Coarse dirt is a block in Minecraft that has a gravel-like texture and can be used for decoration and crafting. It allows players to convert regular dirt into a more interesting block for building. There are a couple main ways to obtain coarse dirt in Minecraft.
Coarse dirt is primarily used for decorative purposes. It can be used to create paths, roads, floors, and terraforming in builds. Many players appreciate how it provides a nicer looking dirt block. Coarse dirt can also be crafted into slabs, stairs, and walls for even more design options.
The two main ways to get coarse dirt are by crafting it or finding it naturally generated in worlds. Crafting coarse dirt requires combining regular dirt and gravel together. It can also occasionally be found in certain biomes like Mesas and Taigas. This article will go into more details on how to craft, find, and use coarse dirt in Minecraft.
Crafting Coarse Dirt
Coarse dirt is crafted by combining 2 dirt and 2 gravel in a crafting grid. Place the dirt and gravel in a 2x2 formation, with the dirt blocks opposite each other diagonally. The crafting recipe will result in 4 coarse dirt blocks.
To craft coarse dirt, first open your inventory and locate 2 dirt blocks and 2 gravel blocks. Then open a crafting table or your 2x2 portable crafting grid. Place the dirt in diagonally opposite squares and the gravel in the remaining 2 squares. The crafting recipe should look like this:
Where D is a dirt block and G is a gravel block. The result will be 4 coarse dirt blocks added to your inventory. You don't need an actual crafting table for this recipe, as it only requires a 2x2 grid that fits in your inventory crafting square.
This simple recipe lets you easily craft renewable coarse dirt whenever you need it for building, landscaping or converting to dirt. Just combine standard dirt and the readily available gravel found while mining or exploring.
Finding Coarse Dirt
Coarse dirt generates naturally in certain biomes in Minecraft. It can be found in large quantities in Mesa and some Taiga biomes, where it generates as part of the terrain (Coarse Dirt - Minecraft Wiki - Fandom). Wandering traders will also occasionally sell podzol and rooted dirt, which can be crafted into coarse dirt.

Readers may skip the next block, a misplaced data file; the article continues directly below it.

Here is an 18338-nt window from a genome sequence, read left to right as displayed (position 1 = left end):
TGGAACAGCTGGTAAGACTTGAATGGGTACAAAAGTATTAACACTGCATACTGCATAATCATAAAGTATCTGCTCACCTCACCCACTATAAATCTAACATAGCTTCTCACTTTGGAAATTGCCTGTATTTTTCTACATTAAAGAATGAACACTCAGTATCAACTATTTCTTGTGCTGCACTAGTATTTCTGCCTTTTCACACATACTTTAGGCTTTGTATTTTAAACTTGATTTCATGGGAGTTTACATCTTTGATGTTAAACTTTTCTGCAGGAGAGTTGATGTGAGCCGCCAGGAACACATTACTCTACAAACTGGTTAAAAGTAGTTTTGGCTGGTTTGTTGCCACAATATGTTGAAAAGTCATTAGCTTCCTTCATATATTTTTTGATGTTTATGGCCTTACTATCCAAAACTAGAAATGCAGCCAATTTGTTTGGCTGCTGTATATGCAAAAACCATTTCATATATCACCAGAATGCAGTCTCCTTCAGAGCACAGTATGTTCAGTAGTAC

When mining coarse dirt, using a silk touch tool instead of a shovel will allow you to obtain the coarse dirt blocks themselves. This allows you to collect and move the blocks without breaking them. Shovels will cause the coarse dirt to drop as regular dirt. So having a silk touch tool is useful when gathering coarse dirt for building and decorating (Taking Inventory: Sapling - Minecraft).
Converting Coarse Dirt
Coarse dirt can be converted back into normal dirt by tilling it with a hoe. This provides a renewable way to obtain regular dirt in Minecraft.
In order to till coarse dirt, there must be an empty space above the coarse dirt block. Simply use a hoe on the coarse dirt to turn it into ordinary dirt.
Since gravel is renewable through bartering with piglins, and gravel combined with dirt makes coarse dirt, this process essentially allows converting gravel into renewable dirt 1.
Tilling coarse dirt with a hoe is an easy way to get dirt without having to dig it up. This comes in handy when building on non-dirt blocks or when you need more dirt than your surroundings naturally provide.
Uses of Coarse Dirt
Coarse dirt has several unique uses in Minecraft:
One of the most common uses is for building paths, roads, and floors. Coarse dirt provides a more natural, rugged texture compared to regular dirt paths. It can be used to create winding trails, country roads, garden walkways, and earthen building floors. The coarser texture stands out visually from surrounding grass or stone.
Coarse dirt is also ideal for decorating landscapes and terraforming terrain. It adds visual variety and realism when landscaping areas like forests, canyons, cliffs, and beaches. Coarse dirt can be combined with regular dirt, gravel, sand, and other blocks to create realistic custom environments.
In addition, coarse dirt can be crafted into slabs, stairs, and walls. This allows for even more unique shapes and texturing when building. Slabs are useful for short retaining walls, while stairs assist with slopes and elevation changes.
Lastly, using a shovel on top of coarse dirt converts it to a regular dirt path block. This is an easy way to make good-looking dirt trails blend better with surrounding grass blocks.